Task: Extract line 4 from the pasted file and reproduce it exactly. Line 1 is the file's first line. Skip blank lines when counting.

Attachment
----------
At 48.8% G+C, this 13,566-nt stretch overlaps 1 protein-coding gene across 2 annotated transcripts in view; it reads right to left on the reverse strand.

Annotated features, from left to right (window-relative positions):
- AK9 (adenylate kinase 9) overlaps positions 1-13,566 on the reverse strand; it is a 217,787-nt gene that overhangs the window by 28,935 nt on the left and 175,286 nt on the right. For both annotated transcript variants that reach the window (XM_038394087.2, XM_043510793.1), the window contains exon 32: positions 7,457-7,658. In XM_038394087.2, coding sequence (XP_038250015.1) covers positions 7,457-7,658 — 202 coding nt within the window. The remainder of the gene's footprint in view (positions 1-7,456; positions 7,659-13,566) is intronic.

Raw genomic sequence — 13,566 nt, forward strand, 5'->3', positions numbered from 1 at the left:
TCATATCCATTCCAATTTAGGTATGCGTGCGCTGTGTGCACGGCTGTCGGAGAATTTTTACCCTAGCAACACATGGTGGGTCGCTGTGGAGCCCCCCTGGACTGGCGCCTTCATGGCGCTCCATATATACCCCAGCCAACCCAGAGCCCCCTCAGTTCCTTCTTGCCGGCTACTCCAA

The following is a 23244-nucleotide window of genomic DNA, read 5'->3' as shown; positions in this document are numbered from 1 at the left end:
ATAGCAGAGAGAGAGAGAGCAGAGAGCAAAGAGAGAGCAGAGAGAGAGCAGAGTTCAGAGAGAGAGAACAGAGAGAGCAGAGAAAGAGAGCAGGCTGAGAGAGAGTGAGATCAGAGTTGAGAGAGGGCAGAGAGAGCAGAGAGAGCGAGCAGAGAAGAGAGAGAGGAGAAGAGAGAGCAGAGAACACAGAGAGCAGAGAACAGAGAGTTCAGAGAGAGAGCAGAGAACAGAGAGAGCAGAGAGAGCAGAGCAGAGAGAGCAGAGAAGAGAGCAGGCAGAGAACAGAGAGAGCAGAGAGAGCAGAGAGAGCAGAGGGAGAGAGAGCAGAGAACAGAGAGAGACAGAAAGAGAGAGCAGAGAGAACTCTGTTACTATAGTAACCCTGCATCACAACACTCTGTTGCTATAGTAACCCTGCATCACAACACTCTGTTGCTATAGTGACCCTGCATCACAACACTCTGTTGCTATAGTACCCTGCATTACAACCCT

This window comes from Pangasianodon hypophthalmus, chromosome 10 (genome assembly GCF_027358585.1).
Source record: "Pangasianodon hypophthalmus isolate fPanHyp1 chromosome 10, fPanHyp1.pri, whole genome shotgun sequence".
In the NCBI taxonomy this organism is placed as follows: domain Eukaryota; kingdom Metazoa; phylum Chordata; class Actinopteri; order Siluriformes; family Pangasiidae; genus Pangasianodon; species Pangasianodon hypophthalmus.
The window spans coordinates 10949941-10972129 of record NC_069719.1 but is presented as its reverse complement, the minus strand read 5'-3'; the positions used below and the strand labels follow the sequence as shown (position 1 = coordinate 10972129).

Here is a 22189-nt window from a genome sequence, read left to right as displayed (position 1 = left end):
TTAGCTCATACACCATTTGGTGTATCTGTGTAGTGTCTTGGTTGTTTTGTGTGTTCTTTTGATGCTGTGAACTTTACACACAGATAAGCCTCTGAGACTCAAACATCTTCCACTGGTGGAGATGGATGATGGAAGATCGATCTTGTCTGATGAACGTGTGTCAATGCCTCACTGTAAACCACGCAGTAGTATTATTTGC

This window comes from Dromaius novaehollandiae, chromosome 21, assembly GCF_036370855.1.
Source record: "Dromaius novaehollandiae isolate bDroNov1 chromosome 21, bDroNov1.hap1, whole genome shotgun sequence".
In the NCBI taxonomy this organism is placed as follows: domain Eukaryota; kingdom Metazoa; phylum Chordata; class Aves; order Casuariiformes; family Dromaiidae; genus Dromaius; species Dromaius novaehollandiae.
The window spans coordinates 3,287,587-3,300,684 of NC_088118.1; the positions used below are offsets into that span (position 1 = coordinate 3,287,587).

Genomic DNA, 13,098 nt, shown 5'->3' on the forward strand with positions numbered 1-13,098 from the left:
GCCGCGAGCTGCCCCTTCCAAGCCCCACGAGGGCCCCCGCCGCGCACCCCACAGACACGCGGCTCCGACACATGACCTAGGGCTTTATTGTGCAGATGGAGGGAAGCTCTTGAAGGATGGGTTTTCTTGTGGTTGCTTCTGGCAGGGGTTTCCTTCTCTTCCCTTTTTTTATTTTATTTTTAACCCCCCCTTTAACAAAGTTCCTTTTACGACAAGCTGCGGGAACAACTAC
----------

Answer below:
Raw genomic sequence — 13,566 nt, forward strand, 5'->3', positions numbered from 1 at the left: